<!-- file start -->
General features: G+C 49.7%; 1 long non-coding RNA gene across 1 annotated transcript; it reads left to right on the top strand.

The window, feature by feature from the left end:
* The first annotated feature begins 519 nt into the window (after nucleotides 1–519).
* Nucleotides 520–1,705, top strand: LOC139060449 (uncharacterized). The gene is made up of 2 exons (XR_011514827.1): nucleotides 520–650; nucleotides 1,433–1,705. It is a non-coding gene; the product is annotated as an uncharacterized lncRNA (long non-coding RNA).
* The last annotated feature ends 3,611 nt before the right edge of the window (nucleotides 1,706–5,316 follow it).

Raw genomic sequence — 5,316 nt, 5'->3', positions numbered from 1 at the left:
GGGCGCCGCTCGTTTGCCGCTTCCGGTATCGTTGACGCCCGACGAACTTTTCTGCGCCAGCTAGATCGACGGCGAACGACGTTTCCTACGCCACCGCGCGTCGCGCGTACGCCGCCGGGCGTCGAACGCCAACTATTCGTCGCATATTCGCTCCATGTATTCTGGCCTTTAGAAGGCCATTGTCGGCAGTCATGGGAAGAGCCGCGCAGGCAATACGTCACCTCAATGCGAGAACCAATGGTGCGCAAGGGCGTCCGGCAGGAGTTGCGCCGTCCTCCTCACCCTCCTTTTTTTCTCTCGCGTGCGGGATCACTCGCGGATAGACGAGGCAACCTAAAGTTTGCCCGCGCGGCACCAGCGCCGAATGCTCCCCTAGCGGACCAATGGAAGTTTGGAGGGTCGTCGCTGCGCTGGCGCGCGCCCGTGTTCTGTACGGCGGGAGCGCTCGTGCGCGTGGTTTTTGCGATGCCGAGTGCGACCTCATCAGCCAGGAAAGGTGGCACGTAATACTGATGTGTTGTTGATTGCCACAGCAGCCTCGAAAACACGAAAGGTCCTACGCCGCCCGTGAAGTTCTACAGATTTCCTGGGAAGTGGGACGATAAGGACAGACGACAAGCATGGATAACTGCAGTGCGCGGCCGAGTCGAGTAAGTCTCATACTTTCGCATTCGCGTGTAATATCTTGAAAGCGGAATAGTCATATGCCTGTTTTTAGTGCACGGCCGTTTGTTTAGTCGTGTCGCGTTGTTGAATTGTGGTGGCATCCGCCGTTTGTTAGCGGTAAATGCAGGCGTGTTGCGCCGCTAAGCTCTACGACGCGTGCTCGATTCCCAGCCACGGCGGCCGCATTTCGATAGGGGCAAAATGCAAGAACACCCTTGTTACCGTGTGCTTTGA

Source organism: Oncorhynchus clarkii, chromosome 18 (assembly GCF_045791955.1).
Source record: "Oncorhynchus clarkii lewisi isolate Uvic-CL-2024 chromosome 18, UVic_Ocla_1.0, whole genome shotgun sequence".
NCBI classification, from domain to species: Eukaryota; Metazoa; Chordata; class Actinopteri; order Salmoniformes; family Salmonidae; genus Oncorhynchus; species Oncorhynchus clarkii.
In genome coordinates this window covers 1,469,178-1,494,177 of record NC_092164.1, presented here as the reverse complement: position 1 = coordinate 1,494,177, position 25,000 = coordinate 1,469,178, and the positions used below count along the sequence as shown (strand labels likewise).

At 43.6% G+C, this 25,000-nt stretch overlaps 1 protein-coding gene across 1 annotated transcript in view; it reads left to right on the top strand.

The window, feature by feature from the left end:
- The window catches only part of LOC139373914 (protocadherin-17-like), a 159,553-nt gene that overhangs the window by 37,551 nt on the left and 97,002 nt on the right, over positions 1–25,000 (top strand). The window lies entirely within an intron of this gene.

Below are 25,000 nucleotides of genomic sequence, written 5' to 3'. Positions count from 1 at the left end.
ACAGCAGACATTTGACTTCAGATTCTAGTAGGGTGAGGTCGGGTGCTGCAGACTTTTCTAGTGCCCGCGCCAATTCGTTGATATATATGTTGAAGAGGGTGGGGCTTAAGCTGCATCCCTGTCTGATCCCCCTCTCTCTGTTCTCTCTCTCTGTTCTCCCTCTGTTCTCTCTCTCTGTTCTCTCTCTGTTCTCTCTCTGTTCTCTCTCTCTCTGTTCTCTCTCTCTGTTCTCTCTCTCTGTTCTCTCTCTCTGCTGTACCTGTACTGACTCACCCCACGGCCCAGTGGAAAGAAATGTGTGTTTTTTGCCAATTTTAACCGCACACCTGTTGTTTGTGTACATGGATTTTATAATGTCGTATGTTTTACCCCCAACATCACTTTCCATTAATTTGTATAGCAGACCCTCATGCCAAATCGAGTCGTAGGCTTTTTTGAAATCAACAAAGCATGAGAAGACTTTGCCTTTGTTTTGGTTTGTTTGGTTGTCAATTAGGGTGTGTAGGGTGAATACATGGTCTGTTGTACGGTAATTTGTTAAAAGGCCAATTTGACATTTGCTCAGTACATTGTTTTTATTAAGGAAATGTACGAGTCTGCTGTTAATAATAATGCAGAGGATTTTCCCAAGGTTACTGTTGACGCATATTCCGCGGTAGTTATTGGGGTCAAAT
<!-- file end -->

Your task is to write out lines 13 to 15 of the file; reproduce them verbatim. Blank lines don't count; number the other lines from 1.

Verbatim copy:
The window, feature by feature from the left end:
- The window catches only part of LOC139373914 (protocadherin-17-like), a 159,553-nt gene that overhangs the window by 37,551 nt on the left and 97,002 nt on the right, over positions 1–25,000 (top strand). The window lies entirely within an intron of this gene.

Below are 25,000 nucleotides of genomic sequence, written 5' to 3'. Positions count from 1 at the left end.